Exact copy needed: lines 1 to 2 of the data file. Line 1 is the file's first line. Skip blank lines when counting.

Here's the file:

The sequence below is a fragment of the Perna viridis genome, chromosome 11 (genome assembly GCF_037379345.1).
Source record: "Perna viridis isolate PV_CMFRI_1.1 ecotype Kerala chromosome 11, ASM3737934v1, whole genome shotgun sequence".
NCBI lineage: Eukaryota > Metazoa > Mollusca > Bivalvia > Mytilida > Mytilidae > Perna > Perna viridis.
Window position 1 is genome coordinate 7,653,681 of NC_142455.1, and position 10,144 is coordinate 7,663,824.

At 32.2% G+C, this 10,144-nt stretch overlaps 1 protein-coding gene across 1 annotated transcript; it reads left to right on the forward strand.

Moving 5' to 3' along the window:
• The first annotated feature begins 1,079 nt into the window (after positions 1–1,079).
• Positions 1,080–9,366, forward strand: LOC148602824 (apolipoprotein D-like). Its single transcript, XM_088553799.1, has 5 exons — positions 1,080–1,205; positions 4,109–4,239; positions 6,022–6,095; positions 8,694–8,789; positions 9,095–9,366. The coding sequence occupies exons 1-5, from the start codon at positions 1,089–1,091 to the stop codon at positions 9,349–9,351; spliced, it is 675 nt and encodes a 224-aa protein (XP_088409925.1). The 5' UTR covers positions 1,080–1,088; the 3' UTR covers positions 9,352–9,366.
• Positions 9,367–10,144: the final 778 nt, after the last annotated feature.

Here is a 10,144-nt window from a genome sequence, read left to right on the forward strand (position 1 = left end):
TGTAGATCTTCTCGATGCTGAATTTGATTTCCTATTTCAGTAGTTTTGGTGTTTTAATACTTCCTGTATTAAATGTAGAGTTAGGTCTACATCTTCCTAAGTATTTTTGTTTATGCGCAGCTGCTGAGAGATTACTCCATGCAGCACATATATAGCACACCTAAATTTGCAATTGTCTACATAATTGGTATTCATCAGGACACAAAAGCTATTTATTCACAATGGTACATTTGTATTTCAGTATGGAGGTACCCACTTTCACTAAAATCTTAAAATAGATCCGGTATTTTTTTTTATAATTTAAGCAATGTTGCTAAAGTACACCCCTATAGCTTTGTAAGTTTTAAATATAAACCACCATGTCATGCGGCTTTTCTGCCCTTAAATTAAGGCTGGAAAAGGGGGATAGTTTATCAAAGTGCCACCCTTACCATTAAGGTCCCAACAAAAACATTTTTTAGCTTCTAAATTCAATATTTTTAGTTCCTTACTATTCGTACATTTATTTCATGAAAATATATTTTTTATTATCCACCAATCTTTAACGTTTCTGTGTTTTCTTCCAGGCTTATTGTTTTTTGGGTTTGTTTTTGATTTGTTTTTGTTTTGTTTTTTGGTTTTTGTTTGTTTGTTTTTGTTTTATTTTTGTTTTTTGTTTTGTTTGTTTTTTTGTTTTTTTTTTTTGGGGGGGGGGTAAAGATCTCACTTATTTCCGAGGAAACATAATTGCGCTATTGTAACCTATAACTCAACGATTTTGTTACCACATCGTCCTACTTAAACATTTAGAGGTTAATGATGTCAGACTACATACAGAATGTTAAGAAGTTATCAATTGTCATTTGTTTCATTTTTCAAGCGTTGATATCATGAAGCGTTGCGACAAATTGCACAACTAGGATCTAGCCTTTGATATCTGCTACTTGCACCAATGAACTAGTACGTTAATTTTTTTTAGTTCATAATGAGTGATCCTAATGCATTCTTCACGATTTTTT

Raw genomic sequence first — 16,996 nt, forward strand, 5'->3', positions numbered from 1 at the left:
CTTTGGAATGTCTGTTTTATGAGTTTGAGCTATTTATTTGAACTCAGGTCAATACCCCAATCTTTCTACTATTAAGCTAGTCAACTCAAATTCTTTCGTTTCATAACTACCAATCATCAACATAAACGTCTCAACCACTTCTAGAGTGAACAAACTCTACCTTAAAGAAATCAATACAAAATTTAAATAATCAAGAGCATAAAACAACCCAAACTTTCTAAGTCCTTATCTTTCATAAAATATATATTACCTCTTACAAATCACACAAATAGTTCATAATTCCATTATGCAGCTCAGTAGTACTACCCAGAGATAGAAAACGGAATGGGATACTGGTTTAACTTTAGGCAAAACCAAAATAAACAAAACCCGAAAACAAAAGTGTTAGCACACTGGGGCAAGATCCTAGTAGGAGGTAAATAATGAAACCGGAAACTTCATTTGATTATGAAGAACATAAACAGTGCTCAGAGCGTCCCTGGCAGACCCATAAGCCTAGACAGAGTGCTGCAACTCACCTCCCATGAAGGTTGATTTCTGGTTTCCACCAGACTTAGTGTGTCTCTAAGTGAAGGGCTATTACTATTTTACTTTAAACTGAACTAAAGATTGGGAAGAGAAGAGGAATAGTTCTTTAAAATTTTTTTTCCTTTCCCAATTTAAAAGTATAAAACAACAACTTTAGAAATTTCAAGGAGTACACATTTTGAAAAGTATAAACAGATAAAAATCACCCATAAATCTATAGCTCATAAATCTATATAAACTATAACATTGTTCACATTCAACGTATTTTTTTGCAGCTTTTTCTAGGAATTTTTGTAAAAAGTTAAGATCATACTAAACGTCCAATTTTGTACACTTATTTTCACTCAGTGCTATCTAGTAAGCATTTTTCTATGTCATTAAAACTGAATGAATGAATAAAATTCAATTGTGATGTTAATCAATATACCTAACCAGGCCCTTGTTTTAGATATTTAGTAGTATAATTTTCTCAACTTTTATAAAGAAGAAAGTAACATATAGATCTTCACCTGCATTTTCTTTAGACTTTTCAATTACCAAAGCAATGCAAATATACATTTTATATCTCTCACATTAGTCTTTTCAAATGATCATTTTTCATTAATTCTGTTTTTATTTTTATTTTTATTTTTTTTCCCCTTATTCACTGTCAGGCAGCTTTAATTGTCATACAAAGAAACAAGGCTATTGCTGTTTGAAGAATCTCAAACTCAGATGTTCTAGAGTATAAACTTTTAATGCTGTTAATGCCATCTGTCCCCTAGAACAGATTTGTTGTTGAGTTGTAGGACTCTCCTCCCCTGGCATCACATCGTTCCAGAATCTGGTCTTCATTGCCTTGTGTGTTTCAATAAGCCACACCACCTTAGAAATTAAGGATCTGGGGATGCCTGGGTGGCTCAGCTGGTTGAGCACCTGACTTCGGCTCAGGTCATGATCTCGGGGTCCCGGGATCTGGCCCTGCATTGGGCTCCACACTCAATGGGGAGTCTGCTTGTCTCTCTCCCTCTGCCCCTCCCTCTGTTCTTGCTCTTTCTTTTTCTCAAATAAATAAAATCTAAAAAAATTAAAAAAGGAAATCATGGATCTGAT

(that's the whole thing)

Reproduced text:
The sequence below is a fragment of the Perna viridis genome, chromosome 11 (genome assembly GCF_037379345.1).
Source record: "Perna viridis isolate PV_CMFRI_1.1 ecotype Kerala chromosome 11, ASM3737934v1, whole genome shotgun sequence".